[efoods]“In reality, the training exercise was cancelled by the Tennessee National Guard, and to date, I have had no contact with the Governor’s Communication Office, Representative Shaw or the Office of Homeland Security concerning this matter,” Harris said in his written statement.
“As you will see from the memo from SFC Harris, there was no written or oral communication with the Governor’s Office, Representative Shaw, Homeland Security, or the Department of Safety,” Department of the Military General Counsel Fred Denson said in a letter responding to TCPR’s open records request.
A statement from Bredesen’s communications office agreed with Harris’ version of events, saying the Governor’s office was never involved in the Whiteville situation.
“Randy Harris is correct,” Bredesen spokesperson Lydia Lenker said in an email to TCPR. “Neither the Governor, nor the Governor’s office had any involvement. Rep. Shaw was given incorrect information.”
Shaw did not return multiple telephone calls or respond to emails from TCPR requesting comment on the matter.
Department of the Military officials at several points in their correspondence to TCPR state the planned checkpoint would not have been a violation of the federal Posse Comitatus Act had it been allowed to happen as the MPs would have been under state and not federal control.
A statement on the planned exercise from CPT Daniel F. Evans of the 251st says the “opportunity” to participate in the seatbelt checkpoint was “presented” by the Whiteville Police Department. Emails between members of the 251st suggest the Whiteville Police Department was approached by members of the company to participate in the checkpoint exercise.
“I felt it could benefit us to observe civilian police authority interaction as long as we did not enforce local law or participate in the execution of the check point,” Evans states.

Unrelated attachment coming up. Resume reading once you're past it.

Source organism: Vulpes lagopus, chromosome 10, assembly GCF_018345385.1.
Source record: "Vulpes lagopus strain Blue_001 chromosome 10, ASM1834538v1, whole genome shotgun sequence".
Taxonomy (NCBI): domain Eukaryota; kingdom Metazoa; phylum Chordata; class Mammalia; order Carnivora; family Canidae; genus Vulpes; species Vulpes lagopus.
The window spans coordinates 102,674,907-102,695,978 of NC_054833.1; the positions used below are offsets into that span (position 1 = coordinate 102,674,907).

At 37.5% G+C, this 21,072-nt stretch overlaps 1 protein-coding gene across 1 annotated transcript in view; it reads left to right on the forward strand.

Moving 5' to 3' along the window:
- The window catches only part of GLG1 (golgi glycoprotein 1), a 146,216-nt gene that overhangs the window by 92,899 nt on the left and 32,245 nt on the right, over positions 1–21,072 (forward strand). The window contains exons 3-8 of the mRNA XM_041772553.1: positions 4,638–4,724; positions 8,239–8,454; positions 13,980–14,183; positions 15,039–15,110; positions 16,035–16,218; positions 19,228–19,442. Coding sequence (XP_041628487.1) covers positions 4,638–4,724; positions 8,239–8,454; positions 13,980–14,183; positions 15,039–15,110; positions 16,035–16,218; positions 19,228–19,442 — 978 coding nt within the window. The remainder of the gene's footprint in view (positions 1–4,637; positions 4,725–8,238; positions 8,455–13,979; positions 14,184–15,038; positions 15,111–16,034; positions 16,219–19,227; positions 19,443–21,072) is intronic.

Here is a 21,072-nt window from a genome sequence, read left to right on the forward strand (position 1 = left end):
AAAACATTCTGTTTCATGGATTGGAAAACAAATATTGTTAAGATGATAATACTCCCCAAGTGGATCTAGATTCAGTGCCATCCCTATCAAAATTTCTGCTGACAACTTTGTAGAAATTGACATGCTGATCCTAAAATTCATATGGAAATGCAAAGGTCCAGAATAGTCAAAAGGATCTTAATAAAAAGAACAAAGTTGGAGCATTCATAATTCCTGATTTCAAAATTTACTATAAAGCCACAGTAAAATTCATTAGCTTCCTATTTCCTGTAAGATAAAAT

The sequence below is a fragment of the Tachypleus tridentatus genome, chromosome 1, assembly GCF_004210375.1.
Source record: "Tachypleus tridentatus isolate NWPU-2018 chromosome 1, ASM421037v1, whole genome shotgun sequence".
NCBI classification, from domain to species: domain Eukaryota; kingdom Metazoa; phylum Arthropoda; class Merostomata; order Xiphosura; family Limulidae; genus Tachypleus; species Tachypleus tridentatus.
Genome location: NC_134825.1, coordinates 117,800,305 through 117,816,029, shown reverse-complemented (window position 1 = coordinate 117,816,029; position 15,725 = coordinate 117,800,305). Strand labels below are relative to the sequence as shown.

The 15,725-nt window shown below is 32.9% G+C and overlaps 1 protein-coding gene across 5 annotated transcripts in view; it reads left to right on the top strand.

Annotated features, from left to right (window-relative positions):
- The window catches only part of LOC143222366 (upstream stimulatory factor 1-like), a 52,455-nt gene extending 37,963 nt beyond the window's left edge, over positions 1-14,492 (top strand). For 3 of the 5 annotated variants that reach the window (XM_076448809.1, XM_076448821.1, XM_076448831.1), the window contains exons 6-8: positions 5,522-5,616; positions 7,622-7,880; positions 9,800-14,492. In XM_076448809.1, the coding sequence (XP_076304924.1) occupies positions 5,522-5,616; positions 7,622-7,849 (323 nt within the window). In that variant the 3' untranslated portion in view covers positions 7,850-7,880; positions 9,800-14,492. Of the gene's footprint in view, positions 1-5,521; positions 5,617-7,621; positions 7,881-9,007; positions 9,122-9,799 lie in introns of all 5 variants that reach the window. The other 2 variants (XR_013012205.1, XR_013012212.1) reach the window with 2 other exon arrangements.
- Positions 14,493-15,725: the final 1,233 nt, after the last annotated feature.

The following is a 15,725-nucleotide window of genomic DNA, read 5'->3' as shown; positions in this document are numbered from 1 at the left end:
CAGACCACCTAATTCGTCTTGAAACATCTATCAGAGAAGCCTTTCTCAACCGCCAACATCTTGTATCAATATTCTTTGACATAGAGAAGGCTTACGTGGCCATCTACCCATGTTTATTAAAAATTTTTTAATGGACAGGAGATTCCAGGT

Denson also included in the documents sent to TCPR a 1999 6th Circuit U.S. Court of Appeals decision in Charles Gilbert and Jennings Gilbert v. United States of America that he said showed Posse Comitatus did not apply to the National Guard.
“This case clearly shows that the Posse Comitatus Act…does not apply to the National Guard unless and until ordered into federal service by the President of the United States,” Denson said.
It is clear from the documents that Guard members at the command level felt empowered to enter into this exercise with the Whiteville Police. It is also clear a disconnect exists between Guard training objectives at the local level and what is permissible from a public policy and perception standpoint from the command in Nashville.
It is troubling to think that Tennesseans might have to experience military police sitting at domestic seat belt check points, even if they are there to observe and train only. The public will hardly see it that way. Shaw and Department of the Military officials were correct to have concerns about the perception this would create.
The Department of the Military should have a clear-cut policy on this sort of activity and communicate it to their units statewide rather then from the department’s public affairs office in a piecemeal fashion. The department should also provide an outlet for our National Guard military police to complete the type of necessary training the 251st command sought.